Do we need to buy text books?
No, we provide all text books that students need.
Do we need a calculator?
Yes, though they are not used every lesson, students should have their own Scientific calculator. Throughout their time at Fearnhill, we will teach them how to use it effectively in preparation for their GCSE exams.
What other equipment will they need?
Pen, pencil, ruler, eraser, protractor and a pair of compasses.



The Computing Faculty

About the faculty

Look at the world around us; you are never far away from a computing device. Life without on is now unimaginable. Almost everything in life now involves computing in some way.
In the  Computing department we want to revolutionise what you learn and the way you learn. We are constantly providing exciting and innovative curriculum that is timely, dynamic and industry focused to meet the needs of our students and rise up to the challenges of the modern day technology. We regularly review the Computing curriculum to ensure that all our students develop up to date knowledge and skills fit for the 21st century workplace.

Computing is not about computers any more. It is about living

Nicholas Negroponte

The aim of the computing department;

  • To stimulate interest and enjoyment in the study of  Computing.
  • Ensure that all students have a broad and balanced Computing curriculum.
  • To develop the knowledge, understanding and capabilities of Computing.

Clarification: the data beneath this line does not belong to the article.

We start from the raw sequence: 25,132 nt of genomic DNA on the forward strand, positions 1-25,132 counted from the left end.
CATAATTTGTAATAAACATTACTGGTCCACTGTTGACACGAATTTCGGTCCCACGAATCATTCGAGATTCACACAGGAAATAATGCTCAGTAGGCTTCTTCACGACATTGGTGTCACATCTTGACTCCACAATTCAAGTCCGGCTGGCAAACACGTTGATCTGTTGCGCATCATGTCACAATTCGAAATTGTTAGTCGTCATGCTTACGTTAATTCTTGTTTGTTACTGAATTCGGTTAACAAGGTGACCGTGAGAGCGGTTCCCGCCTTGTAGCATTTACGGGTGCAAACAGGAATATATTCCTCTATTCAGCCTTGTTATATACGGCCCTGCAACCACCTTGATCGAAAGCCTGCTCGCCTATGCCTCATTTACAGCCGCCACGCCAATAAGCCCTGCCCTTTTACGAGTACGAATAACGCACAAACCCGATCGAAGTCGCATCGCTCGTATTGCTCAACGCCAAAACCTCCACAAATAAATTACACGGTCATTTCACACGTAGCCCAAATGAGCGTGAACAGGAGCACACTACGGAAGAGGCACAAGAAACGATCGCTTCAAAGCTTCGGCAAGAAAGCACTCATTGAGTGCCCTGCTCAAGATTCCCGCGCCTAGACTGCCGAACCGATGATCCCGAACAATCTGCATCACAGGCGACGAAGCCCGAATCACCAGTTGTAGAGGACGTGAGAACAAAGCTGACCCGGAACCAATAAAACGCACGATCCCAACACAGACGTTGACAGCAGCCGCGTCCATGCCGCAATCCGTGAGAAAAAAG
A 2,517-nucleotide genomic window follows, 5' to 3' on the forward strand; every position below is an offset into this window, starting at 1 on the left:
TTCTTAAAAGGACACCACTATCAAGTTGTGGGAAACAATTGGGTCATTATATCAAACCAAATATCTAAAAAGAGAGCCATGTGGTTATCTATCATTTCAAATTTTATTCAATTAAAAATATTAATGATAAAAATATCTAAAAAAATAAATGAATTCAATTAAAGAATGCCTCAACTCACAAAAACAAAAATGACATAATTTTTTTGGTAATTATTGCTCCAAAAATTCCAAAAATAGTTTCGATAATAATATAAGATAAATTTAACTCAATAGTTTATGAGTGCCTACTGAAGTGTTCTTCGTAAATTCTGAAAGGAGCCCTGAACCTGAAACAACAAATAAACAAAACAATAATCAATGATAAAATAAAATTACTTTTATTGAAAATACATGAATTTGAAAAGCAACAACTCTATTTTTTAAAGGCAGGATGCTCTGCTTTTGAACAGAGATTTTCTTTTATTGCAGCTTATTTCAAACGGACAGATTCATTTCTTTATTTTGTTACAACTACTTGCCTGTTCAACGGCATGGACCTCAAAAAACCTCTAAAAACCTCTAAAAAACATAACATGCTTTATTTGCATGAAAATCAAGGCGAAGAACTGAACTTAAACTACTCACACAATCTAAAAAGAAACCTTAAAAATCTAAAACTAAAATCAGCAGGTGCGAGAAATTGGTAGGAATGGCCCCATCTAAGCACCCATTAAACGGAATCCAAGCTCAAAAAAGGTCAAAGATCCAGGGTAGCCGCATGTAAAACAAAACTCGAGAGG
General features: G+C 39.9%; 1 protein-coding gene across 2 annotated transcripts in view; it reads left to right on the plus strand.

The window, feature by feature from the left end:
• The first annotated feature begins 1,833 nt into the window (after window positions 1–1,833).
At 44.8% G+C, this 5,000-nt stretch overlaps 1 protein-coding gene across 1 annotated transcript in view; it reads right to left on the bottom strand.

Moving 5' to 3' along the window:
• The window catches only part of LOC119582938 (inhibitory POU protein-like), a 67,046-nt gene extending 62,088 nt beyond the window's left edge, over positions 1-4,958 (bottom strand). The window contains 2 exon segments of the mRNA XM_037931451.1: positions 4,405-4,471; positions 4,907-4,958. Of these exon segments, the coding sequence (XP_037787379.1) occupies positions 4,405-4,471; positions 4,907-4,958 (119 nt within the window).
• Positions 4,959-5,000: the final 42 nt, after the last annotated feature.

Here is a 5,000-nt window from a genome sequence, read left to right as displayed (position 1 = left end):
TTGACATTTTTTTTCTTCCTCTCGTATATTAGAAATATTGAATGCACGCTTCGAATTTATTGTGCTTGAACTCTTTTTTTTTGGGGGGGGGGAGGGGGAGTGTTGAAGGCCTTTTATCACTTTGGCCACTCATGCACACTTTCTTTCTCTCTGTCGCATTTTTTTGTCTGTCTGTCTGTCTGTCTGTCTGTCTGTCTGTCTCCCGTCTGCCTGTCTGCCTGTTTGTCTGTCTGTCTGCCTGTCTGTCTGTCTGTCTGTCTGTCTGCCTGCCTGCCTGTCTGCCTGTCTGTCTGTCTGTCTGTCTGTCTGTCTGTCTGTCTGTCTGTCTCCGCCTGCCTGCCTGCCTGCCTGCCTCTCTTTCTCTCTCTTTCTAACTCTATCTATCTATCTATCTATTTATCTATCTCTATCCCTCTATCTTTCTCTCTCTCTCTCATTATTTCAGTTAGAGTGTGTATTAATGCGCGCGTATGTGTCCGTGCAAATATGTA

• Encourage students to develop an understanding of the wider applications and effects of Computing.
  • Encourage students to solve problems through the use of information systems and associated principles and techniques.
  • Provide students with a broad and balanced view of the range of applications and information systems and an understanding of their capabilities and limitations.
  • To provide an opportunity for all students to achieve their potential through differentiated programmes of study.
  • To provide experiences which are challenging, stimulating and where appropriate directly relevant to the present and future needs of the students.
  • To provide learning activities which are varied in nature including: Practical tasks, Formal teaching, Interactive teaching, Project work and Group work

The Computing Framework as adopted by us provides an audit and planning tool that ensures smooth transition from KS 2 to KS 3 as well as enables students to progress appropriately up to KS 5.



In KS3 students will have two lessons per fortnight and will cover a range of topics that will help to develop their Computing skills and introduce them to computing concepts. Within KS3  Computing lessons, students are introduced to Computing through a clear framework of lessons that reflects the new Computing Programmes of Study.